Sri Sathya Sai On: Lessons From Personal Experiences of Swami Vivekananda

Swami Vivekananda (1863-1902)
When the Maharaja of Alwar (in Rajasthan) argued before Swami Vivekananda that God can never be perceived in a picture drawn by an artist, Vivekananda called upon the prime minister who was standing reverently by, to get the Maharaja’s portrait down from the wall and asked him to spit on it! He said, “You need not hesitate. The Maharaja says that it is just a blotch of colours on a bit of canvas and that it should not be confused with His Majesty”.
- “Colour on Canvas”, Sathya Sai Speaks, Volume 14, February 6, 1979, Brindavan

When Swami Vivekananda introduced a new form of address at the Congress of Religions in Chicago, instead of addressing them as ‘Ladies and Gentlemen’, he addressed them as ‘Brothers and Sisters’. It was quite new to the foreigners, and they were so much touched and moved by this gesture that they applauded him incessantly for fifteen minutes. Of course, nowadays too, we are addressing the audience as sisters and brothers, but that feeling is not there in our hearts even for the time we are on the platform. What we do not feel in our hearts should not be expressed outwardly. We must give place to true feelings in our hearts and we must try to practice good things in our life.
- “Destiny and Divine Grace”, Summer Showers in Brindavan 1972, Brindavan

Vivekananda was once in a certain town, during his peregrinations. People recognised in him a great monk and a profound scholar and so, for about three days, without intermission, streams of visitors poured into his presence. Some asked about subtle points in Sadhana, many argued with him on the intricacies of logic, grammar, and ethics that are found in the Shastras. Students sought to know the problems of national regeneration and the solutions he could suggest. But, there was an old woman, sitting in a corner, watching Vivekananda with avidity, who did not speak one word. She was there for all the three days, waiting for a chance to come near the monk. When the lady finally got the chance, she asked him, “Son! Shall I bring you something to eat? These people never gave you anything, nor did they give you even a few minutes to go and beg food from the town. Tell me, I shall run and bring you food and drink”. Vivekananda was overjoyed at the tender heart of that mother, he said, “You are indeed blessed. What can mere scholarship or mere earnestness to serve do, to save man? Sympathy, service, putting yourselves in the place of your neighbour and trying to assuage pain and sorrow, that is what wins Grace”. Through Love and Service, the mind is cleared of ego and God is reflected therein.
- “Love the Source of Love”, Sathya Sai Speaks, Volume 06, February 20, 1966, Prasanthi Nilayam
Swami Vivekananda at the Parliament of Religions in Chicago (1893)
Vivekananda was able to declare at Chicago the worth of Sanatana Dharma (eternal universal religion) in an unmistakably leonine tone, because he had the strength of Anushthanam (practice of austerities) behind him.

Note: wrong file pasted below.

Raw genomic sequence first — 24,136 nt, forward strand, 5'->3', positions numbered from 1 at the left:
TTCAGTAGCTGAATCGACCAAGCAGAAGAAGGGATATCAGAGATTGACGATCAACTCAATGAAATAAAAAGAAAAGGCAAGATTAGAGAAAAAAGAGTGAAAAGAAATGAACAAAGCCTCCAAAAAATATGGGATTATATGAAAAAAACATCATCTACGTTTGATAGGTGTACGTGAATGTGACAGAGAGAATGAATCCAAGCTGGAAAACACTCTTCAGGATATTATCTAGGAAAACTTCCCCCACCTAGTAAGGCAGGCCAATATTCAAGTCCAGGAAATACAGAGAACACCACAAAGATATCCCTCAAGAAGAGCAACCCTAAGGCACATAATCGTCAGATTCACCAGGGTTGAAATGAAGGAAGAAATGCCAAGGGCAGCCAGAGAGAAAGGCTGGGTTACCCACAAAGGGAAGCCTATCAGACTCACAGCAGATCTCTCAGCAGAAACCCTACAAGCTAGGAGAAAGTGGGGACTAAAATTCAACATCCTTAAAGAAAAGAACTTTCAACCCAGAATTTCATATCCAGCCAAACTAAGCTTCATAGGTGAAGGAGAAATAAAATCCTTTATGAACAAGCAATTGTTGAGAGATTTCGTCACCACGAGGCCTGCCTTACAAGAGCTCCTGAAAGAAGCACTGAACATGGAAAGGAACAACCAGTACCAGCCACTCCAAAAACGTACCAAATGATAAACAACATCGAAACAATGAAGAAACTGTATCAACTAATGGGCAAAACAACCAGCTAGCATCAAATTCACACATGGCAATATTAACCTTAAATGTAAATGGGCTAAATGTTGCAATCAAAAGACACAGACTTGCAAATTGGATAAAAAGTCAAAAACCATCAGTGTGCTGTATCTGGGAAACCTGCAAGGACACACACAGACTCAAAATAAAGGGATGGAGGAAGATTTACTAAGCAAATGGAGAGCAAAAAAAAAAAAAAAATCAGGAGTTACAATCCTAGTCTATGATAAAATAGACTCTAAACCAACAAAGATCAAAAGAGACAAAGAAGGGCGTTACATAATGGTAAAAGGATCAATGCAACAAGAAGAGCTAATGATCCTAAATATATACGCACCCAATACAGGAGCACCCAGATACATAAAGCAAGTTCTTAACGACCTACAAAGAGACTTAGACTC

- “The Broken Bow”, Sathya Sai Speaks, Volume 02,  March 10, 1962, Prasanthi Nilayam

One day, when Vivekananda was in his room, at night, sleepless because he was tossed about by conflicting thoughts; Ramakrishna who was ‘asleep’, was talking as if in a dream but his talk was clearly heard by Vivekananda. He said, “O Manas! (O Mind!) O Manasa Rajahamsa (Royal swan of the mind!) 
O Nithyananda Rasaika Nilaya (Repository of Eternal Bliss only!) Daivaswarupa (You are Divine in nature). Sport in the pure lake of meditation of the Divine; instead, why do you crave for the dirty pond of sensual pleasure!” That was the advice of the Guru to Naren. Naren immediately resolved to take that advice to heart.
- “Names Do Not Matter”, Sathya Sai Speaks, Volume 04, January 14, 1964, Prasanthi Nilayam

Nivedita asked for advice from Vivekananda to gain one-pointedness during Dhyana. Vivekananda said, “Do not allow Margaret Noble to come between you and God” (Sister Nivedita’s original name was Margaret Noble). ‘Nivedita’ means ‘offering’. So Vivekananda explained, “Offer yourself fully to God”.
- “The Sadhaka and the Scholar”, Sathya Sai Speaks, Volume 14, July 27, 1980, Prasanthi Nilayam 

Vivekananda was once asked by a cynical critic, why he paraded his renunciation through the ochre robe. He replied, “This is no parade; this is a protection. I am wearing this ochre, because, seeing this, no one will approach me for alms or monetary help. And, so, that word ‘No’ which I am averse to pronounce need not be spoken by me. At sight of this robe, only seekers of salvation will come near me; for them, I have enough to give. I am moved when distressed people come near; but, I have no money to give them. This dress helps me to escape such painful situations”.